As we began our next game project, I wanted to implement all the best practices I knew and didn’t know of. However, this meant spending a lot of time in making sure of it. And time is money. I was wondering how we can leverage tools at our disposal to power through the development process.
Goal: Write the best possible code following best practices as fast as possible.
And I believe I did. At least I’m quite satisfied with what I’ve done. And that’s what I’ll be sharing today. More like I’d be sharing the process so in case you are interested you can most certainly replicate it to speed up your development. Alright! Here we go.
For the game we need to develop a Save System that will be published to OpenUPM so that we can install it via package manager. Okay what’s OpenUPM? And what’s Package Manager? Why are we doing it this way? That’s a discussion for another day. Let’s focus.
So, the Save System needs some features. What are they? Discussed with my team and asked what the public methods should be in a Save-System. And we discussed it on the high level, and I took down some bullet points.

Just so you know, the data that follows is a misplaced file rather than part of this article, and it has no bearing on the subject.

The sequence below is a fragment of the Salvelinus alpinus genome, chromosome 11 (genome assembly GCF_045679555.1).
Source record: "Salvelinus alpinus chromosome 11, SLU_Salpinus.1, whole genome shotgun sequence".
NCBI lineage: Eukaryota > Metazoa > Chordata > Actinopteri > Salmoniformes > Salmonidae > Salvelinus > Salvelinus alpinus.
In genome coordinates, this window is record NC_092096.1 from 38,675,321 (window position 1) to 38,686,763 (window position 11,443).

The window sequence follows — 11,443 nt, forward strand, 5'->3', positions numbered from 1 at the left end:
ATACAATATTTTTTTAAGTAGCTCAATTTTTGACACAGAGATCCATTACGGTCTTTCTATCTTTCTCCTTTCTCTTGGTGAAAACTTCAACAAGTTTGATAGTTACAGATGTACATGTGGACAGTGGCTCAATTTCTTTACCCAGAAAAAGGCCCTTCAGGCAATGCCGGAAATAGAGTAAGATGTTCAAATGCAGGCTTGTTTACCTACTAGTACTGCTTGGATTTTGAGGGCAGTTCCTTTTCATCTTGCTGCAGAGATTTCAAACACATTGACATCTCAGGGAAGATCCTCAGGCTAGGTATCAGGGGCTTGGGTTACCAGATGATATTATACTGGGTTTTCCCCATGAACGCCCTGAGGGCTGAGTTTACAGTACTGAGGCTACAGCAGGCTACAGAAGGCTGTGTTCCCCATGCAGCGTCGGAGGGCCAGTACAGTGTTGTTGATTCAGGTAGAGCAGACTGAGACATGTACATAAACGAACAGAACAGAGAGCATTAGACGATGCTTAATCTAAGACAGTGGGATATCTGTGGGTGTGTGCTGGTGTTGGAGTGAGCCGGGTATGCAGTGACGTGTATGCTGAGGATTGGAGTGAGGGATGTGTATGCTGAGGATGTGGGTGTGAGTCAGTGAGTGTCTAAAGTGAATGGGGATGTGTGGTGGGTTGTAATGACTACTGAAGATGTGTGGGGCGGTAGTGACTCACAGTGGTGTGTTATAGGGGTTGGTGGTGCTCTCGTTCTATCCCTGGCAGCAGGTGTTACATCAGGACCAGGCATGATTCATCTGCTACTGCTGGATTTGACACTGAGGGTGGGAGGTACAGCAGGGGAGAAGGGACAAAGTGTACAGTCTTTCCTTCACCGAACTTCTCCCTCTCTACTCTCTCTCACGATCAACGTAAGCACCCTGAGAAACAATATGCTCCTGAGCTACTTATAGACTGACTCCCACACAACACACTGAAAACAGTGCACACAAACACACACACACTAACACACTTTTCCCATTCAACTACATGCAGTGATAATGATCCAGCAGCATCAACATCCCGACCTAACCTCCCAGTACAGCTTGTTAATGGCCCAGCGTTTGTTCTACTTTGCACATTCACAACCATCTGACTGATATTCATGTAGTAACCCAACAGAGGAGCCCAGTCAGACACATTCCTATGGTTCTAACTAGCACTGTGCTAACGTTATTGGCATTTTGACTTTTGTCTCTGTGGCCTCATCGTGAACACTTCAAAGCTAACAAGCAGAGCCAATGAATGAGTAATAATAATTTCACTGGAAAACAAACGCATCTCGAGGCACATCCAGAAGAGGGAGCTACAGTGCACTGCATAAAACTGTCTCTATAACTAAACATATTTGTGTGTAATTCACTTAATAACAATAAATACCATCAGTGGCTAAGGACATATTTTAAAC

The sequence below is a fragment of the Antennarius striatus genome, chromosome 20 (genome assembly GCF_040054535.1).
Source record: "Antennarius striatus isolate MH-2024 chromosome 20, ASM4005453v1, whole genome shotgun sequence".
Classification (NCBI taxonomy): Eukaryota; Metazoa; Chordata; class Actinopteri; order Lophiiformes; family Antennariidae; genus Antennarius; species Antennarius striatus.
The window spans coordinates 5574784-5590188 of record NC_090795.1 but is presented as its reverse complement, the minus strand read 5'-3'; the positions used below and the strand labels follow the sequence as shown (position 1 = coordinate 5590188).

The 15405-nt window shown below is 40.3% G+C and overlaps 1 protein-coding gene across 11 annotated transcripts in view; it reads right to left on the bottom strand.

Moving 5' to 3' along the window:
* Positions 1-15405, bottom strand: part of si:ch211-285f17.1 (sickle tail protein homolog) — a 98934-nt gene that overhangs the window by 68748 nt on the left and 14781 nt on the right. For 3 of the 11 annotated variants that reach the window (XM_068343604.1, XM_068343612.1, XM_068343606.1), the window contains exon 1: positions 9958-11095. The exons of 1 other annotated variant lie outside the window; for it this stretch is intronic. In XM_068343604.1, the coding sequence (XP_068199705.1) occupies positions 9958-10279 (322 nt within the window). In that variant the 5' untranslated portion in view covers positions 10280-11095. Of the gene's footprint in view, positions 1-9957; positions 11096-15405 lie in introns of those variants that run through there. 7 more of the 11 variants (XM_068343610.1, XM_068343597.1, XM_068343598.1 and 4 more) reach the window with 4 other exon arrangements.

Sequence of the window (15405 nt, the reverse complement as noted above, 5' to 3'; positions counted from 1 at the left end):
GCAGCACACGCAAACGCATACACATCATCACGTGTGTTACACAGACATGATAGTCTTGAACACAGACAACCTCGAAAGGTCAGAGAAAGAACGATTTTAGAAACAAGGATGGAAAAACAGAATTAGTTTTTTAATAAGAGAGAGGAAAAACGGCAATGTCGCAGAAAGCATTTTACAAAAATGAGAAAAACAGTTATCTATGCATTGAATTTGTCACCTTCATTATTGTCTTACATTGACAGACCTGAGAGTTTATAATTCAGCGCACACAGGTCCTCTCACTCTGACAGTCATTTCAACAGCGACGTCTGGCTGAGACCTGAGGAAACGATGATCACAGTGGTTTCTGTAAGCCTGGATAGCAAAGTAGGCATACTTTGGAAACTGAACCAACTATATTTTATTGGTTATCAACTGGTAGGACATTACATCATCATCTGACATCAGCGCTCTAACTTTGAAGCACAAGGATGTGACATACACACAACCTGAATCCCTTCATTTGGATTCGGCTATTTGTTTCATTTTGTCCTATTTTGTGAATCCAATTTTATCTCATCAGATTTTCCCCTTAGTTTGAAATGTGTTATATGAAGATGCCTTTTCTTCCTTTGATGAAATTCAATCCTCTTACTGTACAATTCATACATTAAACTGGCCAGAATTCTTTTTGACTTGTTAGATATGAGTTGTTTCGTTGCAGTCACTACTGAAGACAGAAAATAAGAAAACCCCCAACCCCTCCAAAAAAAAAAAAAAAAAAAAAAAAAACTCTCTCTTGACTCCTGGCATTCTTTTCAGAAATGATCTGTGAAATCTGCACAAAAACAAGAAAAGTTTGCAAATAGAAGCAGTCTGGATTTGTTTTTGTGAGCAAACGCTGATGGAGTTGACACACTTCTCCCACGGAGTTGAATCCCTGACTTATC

- It should have a SAVE() method. [yes of course]
- It should have a LOAD() method. [I know right?]
- It Should have a Bundle() method.
- It needs to implement Steam Cloud as well.
- It needs to manage file and folder structures.
- It has to automatically save all the files by itself from one function call.
- Blah blah blah blah….
You get the point. I got a set of requirements at hand. Now need to plan it out.
First of all. I’m going to follow TDD (Test Driven Development) for this project. TDD suits well for projects that are data driven. So that means I need to write unit tests. Okay now I’m in a bit of trouble. I haven’t written test cases in ages. While I know it’s one of the best practices, I didn’t really feel like writing it myself. I had a bright idea!
Before I share my bright idea let me share other stuff first. Before any of this I need to setup my development environment and stuff. And as I mentioned before I’m going to make a package so that we can reuse it. You guessed it right making a package isn’t as easy as it sounds. You need to follow a specific guideline, folder-structure and manifest. Fortunately, one of my developers create a package that does all of these for me.
A Package System Generator: 📦 UPM Assistant
Used it to generate all the files and all. That saved me quite a while. I had planned out what would be the public methods and the class names. So, I opened up unity and wrote my class SAVESYSTEM.CS. Mhm…
This is going to be an awesome class library with SAVE and LOAD methods.
Which of course will manage steam cloud and Xbox cloud and other providers. Forgot to mention our game SILENT SCREAM is coming soon on XBOX platform. So yes, we need to prepare for porting it to XBOX Services. Anyway, No distraction. Need to finish writing.